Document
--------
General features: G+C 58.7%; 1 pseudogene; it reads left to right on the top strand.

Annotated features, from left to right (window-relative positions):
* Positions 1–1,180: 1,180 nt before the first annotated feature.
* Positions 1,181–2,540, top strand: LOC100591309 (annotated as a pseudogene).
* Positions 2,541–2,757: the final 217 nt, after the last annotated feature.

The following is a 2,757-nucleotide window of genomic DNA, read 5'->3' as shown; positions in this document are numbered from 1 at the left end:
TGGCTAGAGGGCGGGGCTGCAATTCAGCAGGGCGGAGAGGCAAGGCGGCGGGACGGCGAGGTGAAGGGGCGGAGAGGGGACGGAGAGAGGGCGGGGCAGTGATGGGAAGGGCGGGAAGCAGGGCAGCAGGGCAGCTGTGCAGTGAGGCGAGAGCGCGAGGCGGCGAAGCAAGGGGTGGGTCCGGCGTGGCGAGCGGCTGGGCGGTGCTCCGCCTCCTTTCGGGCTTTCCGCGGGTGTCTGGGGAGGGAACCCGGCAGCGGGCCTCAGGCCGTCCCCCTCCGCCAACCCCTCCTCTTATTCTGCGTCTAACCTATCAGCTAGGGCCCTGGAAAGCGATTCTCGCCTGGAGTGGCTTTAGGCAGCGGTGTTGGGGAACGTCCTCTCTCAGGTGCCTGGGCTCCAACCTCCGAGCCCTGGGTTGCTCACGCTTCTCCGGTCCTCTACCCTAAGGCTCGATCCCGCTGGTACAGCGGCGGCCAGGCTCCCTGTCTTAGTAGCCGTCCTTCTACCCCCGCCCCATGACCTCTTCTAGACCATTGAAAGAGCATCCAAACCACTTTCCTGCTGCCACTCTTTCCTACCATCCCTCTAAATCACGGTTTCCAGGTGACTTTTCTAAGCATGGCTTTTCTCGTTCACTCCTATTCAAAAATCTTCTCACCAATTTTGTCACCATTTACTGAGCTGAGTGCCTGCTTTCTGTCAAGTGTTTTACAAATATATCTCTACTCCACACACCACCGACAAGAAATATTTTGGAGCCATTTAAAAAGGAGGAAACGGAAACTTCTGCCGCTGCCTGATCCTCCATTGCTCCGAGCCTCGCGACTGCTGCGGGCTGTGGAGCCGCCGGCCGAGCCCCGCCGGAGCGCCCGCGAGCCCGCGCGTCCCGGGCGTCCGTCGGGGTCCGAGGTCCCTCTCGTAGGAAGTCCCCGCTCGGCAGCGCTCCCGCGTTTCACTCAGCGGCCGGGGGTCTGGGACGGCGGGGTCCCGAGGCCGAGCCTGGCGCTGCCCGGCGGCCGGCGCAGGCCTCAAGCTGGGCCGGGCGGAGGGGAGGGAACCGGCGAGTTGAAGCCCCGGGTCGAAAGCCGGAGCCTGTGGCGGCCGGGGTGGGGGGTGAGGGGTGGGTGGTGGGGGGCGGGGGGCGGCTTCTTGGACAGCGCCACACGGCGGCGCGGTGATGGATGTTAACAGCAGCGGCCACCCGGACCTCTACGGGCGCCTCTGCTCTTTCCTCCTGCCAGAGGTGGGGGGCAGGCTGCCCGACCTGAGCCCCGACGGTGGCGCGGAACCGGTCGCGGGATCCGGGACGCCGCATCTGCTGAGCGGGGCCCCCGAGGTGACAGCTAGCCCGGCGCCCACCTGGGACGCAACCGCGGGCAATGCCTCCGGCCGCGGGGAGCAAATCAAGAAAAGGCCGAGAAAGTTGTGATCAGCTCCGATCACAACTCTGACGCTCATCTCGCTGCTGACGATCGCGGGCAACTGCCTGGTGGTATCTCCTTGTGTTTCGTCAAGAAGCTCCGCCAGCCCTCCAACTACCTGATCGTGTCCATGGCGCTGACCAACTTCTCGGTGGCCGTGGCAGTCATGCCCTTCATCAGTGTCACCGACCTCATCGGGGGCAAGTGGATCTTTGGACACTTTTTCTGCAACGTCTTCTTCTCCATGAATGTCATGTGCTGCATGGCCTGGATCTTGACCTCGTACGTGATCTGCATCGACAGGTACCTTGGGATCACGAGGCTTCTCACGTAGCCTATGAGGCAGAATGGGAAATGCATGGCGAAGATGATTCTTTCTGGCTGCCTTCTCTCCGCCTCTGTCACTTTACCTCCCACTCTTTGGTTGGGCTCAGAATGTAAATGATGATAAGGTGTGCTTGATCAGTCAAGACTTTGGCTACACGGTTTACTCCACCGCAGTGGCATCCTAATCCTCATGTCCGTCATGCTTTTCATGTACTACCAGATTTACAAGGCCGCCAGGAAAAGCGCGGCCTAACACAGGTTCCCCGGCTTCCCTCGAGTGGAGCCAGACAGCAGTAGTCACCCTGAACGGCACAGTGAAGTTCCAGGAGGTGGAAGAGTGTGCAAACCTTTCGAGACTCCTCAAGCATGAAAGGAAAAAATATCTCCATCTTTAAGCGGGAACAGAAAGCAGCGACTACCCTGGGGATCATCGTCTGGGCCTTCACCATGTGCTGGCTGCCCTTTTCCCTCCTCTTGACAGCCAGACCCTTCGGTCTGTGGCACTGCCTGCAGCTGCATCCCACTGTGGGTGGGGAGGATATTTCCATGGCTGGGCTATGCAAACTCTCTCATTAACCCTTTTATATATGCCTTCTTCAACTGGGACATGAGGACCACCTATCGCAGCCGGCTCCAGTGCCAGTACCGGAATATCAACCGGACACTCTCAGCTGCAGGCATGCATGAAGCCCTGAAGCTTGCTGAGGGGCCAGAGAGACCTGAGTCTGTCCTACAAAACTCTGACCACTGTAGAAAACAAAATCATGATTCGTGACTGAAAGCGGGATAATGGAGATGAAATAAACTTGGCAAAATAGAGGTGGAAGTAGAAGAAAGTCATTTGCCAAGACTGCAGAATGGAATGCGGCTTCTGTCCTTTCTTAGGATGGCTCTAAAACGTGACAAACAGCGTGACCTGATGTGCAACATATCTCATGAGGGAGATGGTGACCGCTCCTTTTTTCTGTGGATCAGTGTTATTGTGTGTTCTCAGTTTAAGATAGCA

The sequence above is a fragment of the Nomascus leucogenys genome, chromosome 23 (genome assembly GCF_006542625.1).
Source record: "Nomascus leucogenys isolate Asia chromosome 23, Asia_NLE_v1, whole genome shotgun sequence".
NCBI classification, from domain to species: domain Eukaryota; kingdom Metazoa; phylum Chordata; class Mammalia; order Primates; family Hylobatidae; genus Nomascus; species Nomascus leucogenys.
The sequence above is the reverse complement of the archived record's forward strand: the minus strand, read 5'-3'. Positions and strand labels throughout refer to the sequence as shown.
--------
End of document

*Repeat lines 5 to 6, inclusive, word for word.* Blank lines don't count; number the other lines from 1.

* Positions 2,541–2,757: the final 217 nt, after the last annotated feature.

The following is a 2,757-nucleotide window of genomic DNA, read 5'->3' as shown; positions in this document are numbered from 1 at the left end: